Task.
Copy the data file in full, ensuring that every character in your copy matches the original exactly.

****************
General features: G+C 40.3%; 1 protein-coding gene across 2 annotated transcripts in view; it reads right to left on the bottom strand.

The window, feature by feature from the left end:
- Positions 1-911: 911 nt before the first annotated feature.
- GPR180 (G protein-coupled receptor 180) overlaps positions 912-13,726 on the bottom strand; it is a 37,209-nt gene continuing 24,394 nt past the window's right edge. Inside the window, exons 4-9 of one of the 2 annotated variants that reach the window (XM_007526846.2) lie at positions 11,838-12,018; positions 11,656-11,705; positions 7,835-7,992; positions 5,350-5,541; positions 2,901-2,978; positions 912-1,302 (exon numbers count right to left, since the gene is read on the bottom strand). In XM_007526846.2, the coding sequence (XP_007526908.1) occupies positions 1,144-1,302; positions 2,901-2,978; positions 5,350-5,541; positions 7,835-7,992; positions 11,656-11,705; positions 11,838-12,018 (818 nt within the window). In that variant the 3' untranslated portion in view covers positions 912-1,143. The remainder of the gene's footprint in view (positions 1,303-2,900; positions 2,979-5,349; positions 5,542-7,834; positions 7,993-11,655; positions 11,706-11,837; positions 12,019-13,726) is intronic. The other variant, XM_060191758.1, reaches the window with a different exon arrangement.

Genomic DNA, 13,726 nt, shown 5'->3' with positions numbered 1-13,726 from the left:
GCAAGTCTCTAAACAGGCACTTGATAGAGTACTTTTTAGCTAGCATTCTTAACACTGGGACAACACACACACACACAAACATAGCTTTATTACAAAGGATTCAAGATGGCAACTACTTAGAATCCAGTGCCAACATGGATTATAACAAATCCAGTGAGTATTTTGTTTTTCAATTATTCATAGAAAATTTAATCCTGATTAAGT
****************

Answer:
General features: G+C 40.3%; 1 protein-coding gene across 2 annotated transcripts in view; it reads right to left on the bottom strand.

The window, feature by feature from the left end:
- Positions 1-911: 911 nt before the first annotated feature.
- GPR180 (G protein-coupled receptor 180) overlaps positions 912-13,726 on the bottom strand; it is a 37,209-nt gene continuing 24,394 nt past the window's right edge. Inside the window, exons 4-9 of one of the 2 annotated variants that reach the window (XM_007526846.2) lie at positions 11,838-12,018; positions 11,656-11,705; positions 7,835-7,992; positions 5,350-5,541; positions 2,901-2,978; positions 912-1,302 (exon numbers count right to left, since the gene is read on the bottom strand). In XM_007526846.2, the coding sequence (XP_007526908.1) occupies positions 1,144-1,302; positions 2,901-2,978; positions 5,350-5,541; positions 7,835-7,992; positions 11,656-11,705; positions 11,838-12,018 (818 nt within the window). In that variant the 3' untranslated portion in view covers positions 912-1,143. The remainder of the gene's footprint in view (positions 1,303-2,900; positions 2,979-5,349; positions 5,542-7,834; positions 7,993-11,655; positions 11,706-11,837; positions 12,019-13,726) is intronic. The other variant, XM_060191758.1, reaches the window with a different exon arrangement.

Genomic DNA, 13,726 nt, shown 5'->3' with positions numbered 1-13,726 from the left:
GCAAGTCTCTAAACAGGCACTTGATAGAGTACTTTTTAGCTAGCATTCTTAACACTGGGACAACACACACACACACAAACATAGCTTTATTACAAAGGATTCAAGATGGCAACTACTTAGAATCCAGTGCCAACATGGATTATAACAAATCCAGTGAGTATTTTGTTTTTCAATTATTCATAGAAAATTTAATCCTGATTAAGT